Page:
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California standards could crimp Canada oil boom
Schwarzenegger’s deals might affect Alberta’s tar sands

Robert Collier, Chronicle
Gov. Arnold Schwarzenegger has signed environmental agreements with two Canadian provinces that could slow down the biggest oil boom in North American history — the tar sands of Alberta.

Last week’s agreements commit Ontario and British Columbia to adhere to California’s low-carbon fuel standard, which will cut the use of petroleum sources such as Alberta’s that cause high levels of global-warming emissions. Other provinces and U.S. states are expected to join the standard, thus shrinking the market for the fast-growing Alberta oil industry, which U.S. officials hope will overtake the Middle East as America’s main source of imported petroleum.

The agreements, signed in Toronto with Ontario Premier Dalton McGuinty and in Vancouver with British Columbia Premier Gordon Campbell, require the provinces to reduce the greenhouse gas output of gasoline and diesel fuels by at least 10 percent by 2020, in accordance with the new California standard. This includes all emissions resulting from production and use of the fuels, from exploration to refining to combustion.
(6 June 2007)

Pelosi scuttles warming challenge
Dems’ plan would have blocked state’s greenhouse limits

Zachary Coile, SF Chronicle
House Speaker Nancy Pelosi, responding to pressure from California officials and environmentalists, has slapped down a new proposal by top House Democrats that would have wiped out California’s ability to regulate greenhouse gases from cars and trucks.

In a brief but pointed statement Tuesday night, the San Francisco Democrat said, “Any proposal that affects California’s landmark efforts to reduce greenhouse gas emissions or eliminates the EPA’s authority to regulate greenhouse gas emissions will not have my support.”

Her message was a shot at two House Democrats — Rep. Rick Boucher, D-Va., and Rep. John Dingell, D-Mich., both leaders on the House Energy and Commerce Committee who have been crafting new energy legislation that would have thwarted the state’s ability to set tougher-than-federal standards to cut vehicle emissions.

Her opposition means the proposal will never make it to the House floor.
(6 June 2007)
An energy plan full of smoke (SF Chronicle editorial)

California leads energy efficiency

Ian Hoffman, Tri-Valley Herald
To many in Congress, the answer to the twin problems of global warming and energy security is inventing revolutionary new energy technologies and building new, cleaner power plants. But there’s a faster, cheaper and surer way, and almost no one does it better than California.

In the past 30 years, while Americans on average have nearly doubled their per capita consumption of electricity, Californians have kept their consumption about the same.

It was hardly surprising then Tuesday that the authoritative American Council for an Energy-Efficient Economy ranked California at the top of astate-by-state report card on energy efficiency, sharing first with Vermont and Connecticut.

The rest of the top 10 energy-saving states range up the Northwest and Northeast coasts and include Minnesota. Energy experts joke that an energy-efficiency map of the nation looks a lot like a map of the blue states that lean left politically. More accurately, they often are states that historically had less control over their energy and paid higher energy prices, either for heating oil in the Northeast or out-of-state electricity in California.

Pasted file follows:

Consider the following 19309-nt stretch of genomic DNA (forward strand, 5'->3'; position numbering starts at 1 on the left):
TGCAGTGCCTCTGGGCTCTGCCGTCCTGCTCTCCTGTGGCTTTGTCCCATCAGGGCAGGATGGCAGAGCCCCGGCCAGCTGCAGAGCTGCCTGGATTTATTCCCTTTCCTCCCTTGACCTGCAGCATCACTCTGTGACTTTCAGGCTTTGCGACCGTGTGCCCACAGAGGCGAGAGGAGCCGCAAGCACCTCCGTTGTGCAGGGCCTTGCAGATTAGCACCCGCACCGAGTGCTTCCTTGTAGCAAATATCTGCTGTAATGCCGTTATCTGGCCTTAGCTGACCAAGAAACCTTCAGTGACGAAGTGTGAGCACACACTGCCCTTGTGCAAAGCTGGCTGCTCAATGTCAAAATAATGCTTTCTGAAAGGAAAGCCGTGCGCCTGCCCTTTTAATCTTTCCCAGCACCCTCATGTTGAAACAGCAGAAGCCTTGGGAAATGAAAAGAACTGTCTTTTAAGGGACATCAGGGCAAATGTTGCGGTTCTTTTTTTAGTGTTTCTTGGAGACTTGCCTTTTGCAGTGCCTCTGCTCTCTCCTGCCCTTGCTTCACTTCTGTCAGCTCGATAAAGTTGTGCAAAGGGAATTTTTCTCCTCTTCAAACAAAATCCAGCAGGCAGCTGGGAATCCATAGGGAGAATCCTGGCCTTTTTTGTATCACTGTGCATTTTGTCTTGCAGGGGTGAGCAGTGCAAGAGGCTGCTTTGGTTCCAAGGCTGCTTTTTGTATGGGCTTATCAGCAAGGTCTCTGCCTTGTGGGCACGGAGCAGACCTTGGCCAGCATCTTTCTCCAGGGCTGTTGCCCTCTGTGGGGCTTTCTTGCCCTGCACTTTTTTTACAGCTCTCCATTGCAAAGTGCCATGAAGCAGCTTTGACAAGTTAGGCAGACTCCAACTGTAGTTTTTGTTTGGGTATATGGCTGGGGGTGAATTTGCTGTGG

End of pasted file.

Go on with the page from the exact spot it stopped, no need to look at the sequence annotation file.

(6 June 2007)

Calif. sees sprawl as warming culprit

John Ritter, USA TODAY
SAN FRANCISCO – California is pioneering what could be the next battleground against global warming: filing suit to hold cities and counties accountable for greenhouse gas emissions caused by poorly planned suburban sprawl.

The unprecedented action is being closely watched by states that have taken aggressive steps to combat climate change – including New York, Massachusetts and Washington.

California Attorney General Jerry Brown has sued San Bernardino County, the USA’s largest in land area and one of the fastest growing, for failing to account for greenhouse gases when updating its 25-year blueprint for growth.

“It’s ground-breaking. California is just leading the way for other states and jurisdictions that will ultimately follow,” says Richard Frank of the Center for Environmental Law and Policy at the University of California-Berkeley.
(6 June 2007)

Inland Empire’s 25-year growth targeted

John Ritter, USA TODAY
SAN BERNARDINO, Calif. – This vast county east of Los Angeles, the biggest in the continental USA, could hold the states of Connecticut, Delaware, Vermont and Rhode Island and still have room left over. Most of San Bernardino County remains mountains and empty desert.

But an ever-larger piece, the part known as the “Inland Empire,” is freeways, fast-growing cities, traffic congestion and seemingly endless sprawl. For years, this has been the refuge, with Riverside County to the south, for hundreds of thousands of home buyers fleeing soaring Los Angeles prices.

The county’s 2 million population will grow by at least 500,000 by 2030, according to state estimates. The conventional way growth has always been handled here is to build more single-family subdivisions – the suburban dream, for sale on a third of an acre.

“San Bernardino has never seen a project it didn’t like,” says Brendan Cummings, a senior attorney with the Center for Biological Diversity, an environmental group that has brought several lawsuits in the Inland Empire over global warming. “They rubber-stamp development. It’s very much of a frontier mentality.”

Opponents of sprawl have found an unexpected ally: global warming. They see unfettered sprawl as a big contributor to greenhouse gases that fuel warming, mainly from the fossil-fuel burning homes, businesses and traffic it creates.
(6 June 2007)